Skip to main content


John Morrison on the guilty pleasure of making up quotes

Former Moscow correspondent John Morrison has a new play set in Russia opening this month at a fringe theatre in London. Here he writes about how he made the transition from fact to fiction.

“Never make up a quote,” one of my bosses at Reuters told me when I joined as a wet-behind-the-ears trainee in 1971, equipped with a working knowledge of Pushkin but not much else. A few months later, freshly married, I was working in Moscow with Andrew Waller, Donald Armour and the late Chris Catlin, determined not to blot my copybook. Making up quotes wasn’t the sort of thing we did, especially in Moscow, with the KGB reading every word we punched out laboriously on an ancient telex keyboard.

Nearly 40 years later, I still feel a twinge of guilty pleasure when I put words into the mouths of real people as a playwright. Sticking to the historical facts won’t get you far on stage; at the best it will lead to a turgid drama-documentary. And yet, as I found in writing a play about Soviet spy Guy Burgess, the best stories are often true, like the one that filtered out of the KGB archives at the end of the cold war about Burgess and his close friend Goronwy Rees. Panicking about the risk of being betrayed to MI5, Burgess offered to murder Rees, but his Moscow controllers vetoed the idea.

Burgess, the most theatrical of the Cambridge spies, died in Moscow in 1963 aged 52 after a lifetime of drinking and smoking. My play imagines him shortly before his final admission to the Botkin hospital, looking back on his life. I had the idea of writing a play about Burgess back in the early 1990s, when as a World Desk fireman I often flew in to the busy bureau in Moscow, the city which had been my home for more than five years in the 1970s and 1980s. I took the opportunity to interview retired KGB colonel Yuri Modin, who as a young spy in the 1940s had worked with Burgess in London. He described Burgess, known for his alcoholic benders, as surprisingly punctual and reliable - a very professional spy indeed.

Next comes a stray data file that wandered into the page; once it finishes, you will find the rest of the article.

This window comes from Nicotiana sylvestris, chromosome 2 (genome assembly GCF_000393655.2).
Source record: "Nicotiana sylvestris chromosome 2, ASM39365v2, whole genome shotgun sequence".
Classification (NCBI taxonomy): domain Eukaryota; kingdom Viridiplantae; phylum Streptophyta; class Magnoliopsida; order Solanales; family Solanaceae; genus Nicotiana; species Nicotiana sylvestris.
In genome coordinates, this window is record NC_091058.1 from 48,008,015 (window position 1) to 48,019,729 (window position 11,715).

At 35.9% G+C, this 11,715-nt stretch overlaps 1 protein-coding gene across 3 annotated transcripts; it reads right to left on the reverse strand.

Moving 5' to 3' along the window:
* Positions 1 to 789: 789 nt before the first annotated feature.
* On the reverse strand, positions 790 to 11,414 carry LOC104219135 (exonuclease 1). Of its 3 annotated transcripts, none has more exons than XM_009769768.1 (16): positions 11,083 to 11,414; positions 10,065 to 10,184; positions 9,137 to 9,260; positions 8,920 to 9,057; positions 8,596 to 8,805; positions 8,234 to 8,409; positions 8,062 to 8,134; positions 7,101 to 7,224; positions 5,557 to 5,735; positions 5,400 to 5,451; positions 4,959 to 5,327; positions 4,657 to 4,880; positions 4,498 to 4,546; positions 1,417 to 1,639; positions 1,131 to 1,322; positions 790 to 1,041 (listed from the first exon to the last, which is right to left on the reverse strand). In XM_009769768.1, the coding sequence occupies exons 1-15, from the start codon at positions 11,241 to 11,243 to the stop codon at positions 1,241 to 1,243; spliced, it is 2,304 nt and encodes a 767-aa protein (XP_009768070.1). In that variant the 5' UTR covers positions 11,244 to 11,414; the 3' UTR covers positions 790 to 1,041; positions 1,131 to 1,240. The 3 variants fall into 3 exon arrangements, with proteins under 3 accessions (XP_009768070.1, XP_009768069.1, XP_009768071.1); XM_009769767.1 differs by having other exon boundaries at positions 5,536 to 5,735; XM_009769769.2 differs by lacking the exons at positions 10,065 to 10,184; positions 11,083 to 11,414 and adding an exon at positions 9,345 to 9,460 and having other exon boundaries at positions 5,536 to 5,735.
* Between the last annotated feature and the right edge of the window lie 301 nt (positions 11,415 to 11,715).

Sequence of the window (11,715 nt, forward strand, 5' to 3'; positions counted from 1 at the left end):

My early efforts at playwriting foundered on a lack of understanding of how to structure a play. After I left Reuters in 2000 I had time to devote to learning a new craft, which I developed by joining Player-Playwrights, a London-based group of actors and writers who meet weekly to read and discuss new writing. While I quickly got over my reluctance to make up quotes, I found my journalistic instinct to explain everything as clearly and as early as possible to the reader was a huge handicap. Writing drama often means covering up what’s happening and keeping the audience guessing.

A Morning With Guy Burgess tells a well-known story in a new way, by concentrating on his relationship with Russia and the Russians. Did they betray him by making him defect to a country which never trusted him and which he ended up hating? Or did he betray ordinary Russians by working for Stalin at a time when he was slaughtering millions of his fellow countrymen?

I would be delighted to hear from any former colleagues who want to see the play. It’s on at the Courtyard Theatre, 40 Pitfield Street, Hoxton N1 6EU from 11 to 30 January, with performances from Tuesday to Sunday at 7:30 pm. Tickets are £15 and £11 concessions from or by telephone at 0844 477 1000. The theatre has free seating and the bar opens at 7:00 pm. Pitfield Street is a five minute walk from Old Street on the Northern Line (take street exit 2 from the tube station). The theatre entrance is on Bowling Green Walk. ■